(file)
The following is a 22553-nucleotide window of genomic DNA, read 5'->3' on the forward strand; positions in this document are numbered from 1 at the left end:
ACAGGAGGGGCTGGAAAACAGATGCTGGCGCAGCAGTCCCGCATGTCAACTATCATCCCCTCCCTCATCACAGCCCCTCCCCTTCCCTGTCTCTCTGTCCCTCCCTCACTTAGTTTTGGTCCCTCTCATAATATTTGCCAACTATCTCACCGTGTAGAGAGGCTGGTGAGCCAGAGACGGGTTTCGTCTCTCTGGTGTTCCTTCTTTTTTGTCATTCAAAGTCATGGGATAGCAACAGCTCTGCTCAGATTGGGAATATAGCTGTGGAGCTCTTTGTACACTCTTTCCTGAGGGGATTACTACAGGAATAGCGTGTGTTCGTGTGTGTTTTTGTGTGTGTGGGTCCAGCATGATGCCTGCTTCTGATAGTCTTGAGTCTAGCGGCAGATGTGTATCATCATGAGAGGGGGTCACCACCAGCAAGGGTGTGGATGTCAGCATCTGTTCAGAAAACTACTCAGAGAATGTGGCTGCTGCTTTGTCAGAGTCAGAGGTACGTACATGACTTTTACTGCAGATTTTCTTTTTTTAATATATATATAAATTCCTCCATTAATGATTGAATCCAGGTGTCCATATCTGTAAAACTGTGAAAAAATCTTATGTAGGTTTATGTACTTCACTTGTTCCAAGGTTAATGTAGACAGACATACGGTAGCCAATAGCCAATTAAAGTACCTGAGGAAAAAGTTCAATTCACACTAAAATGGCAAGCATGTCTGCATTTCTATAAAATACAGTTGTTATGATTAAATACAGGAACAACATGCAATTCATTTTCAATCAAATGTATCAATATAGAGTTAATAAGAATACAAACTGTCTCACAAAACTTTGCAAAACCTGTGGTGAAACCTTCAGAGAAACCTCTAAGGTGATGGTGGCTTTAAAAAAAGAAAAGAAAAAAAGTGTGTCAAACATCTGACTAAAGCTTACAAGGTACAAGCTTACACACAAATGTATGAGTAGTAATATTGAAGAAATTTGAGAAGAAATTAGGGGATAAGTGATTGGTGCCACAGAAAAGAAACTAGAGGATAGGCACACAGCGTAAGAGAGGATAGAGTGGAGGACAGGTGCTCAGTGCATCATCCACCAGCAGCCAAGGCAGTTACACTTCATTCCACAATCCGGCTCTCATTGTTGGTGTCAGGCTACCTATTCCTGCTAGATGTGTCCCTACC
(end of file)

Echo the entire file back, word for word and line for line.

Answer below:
The following is a 22553-nucleotide window of genomic DNA, read 5'->3' on the forward strand; positions in this document are numbered from 1 at the left end:
ACAGGAGGGGCTGGAAAACAGATGCTGGCGCAGCAGTCCCGCATGTCAACTATCATCCCCTCCCTCATCACAGCCCCTCCCCTTCCCTGTCTCTCTGTCCCTCCCTCACTTAGTTTTGGTCCCTCTCATAATATTTGCCAACTATCTCACCGTGTAGAGAGGCTGGTGAGCCAGAGACGGGTTTCGTCTCTCTGGTGTTCCTTCTTTTTTGTCATTCAAAGTCATGGGATAGCAACAGCTCTGCTCAGATTGGGAATATAGCTGTGGAGCTCTTTGTACACTCTTTCCTGAGGGGATTACTACAGGAATAGCGTGTGTTCGTGTGTGTTTTTGTGTGTGTGGGTCCAGCATGATGCCTGCTTCTGATAGTCTTGAGTCTAGCGGCAGATGTGTATCATCATGAGAGGGGGTCACCACCAGCAAGGGTGTGGATGTCAGCATCTGTTCAGAAAACTACTCAGAGAATGTGGCTGCTGCTTTGTCAGAGTCAGAGGTACGTACATGACTTTTACTGCAGATTTTCTTTTTTTAATATATATATAAATTCCTCCATTAATGATTGAATCCAGGTGTCCATATCTGTAAAACTGTGAAAAAATCTTATGTAGGTTTATGTACTTCACTTGTTCCAAGGTTAATGTAGACAGACATACGGTAGCCAATAGCCAATTAAAGTACCTGAGGAAAAAGTTCAATTCACACTAAAATGGCAAGCATGTCTGCATTTCTATAAAATACAGTTGTTATGATTAAATACAGGAACAACATGCAATTCATTTTCAATCAAATGTATCAATATAGAGTTAATAAGAATACAAACTGTCTCACAAAACTTTGCAAAACCTGTGGTGAAACCTTCAGAGAAACCTCTAAGGTGATGGTGGCTTTAAAAAAAGAAAAGAAAAAAAGTGTGTCAAACATCTGACTAAAGCTTACAAGGTACAAGCTTACACACAAATGTATGAGTAGTAATATTGAAGAAATTTGAGAAGAAATTAGGGGATAAGTGATTGGTGCCACAGAAAAGAAACTAGAGGATAGGCACACAGCGTAAGAGAGGATAGAGTGGAGGACAGGTGCTCAGTGCATCATCCACCAGCAGCCAAGGCAGTTACACTTCATTCCACAATCCGGCTCTCATTGTTGGTGTCAGGCTACCTATTCCTGCTAGATGTGTCCCTACC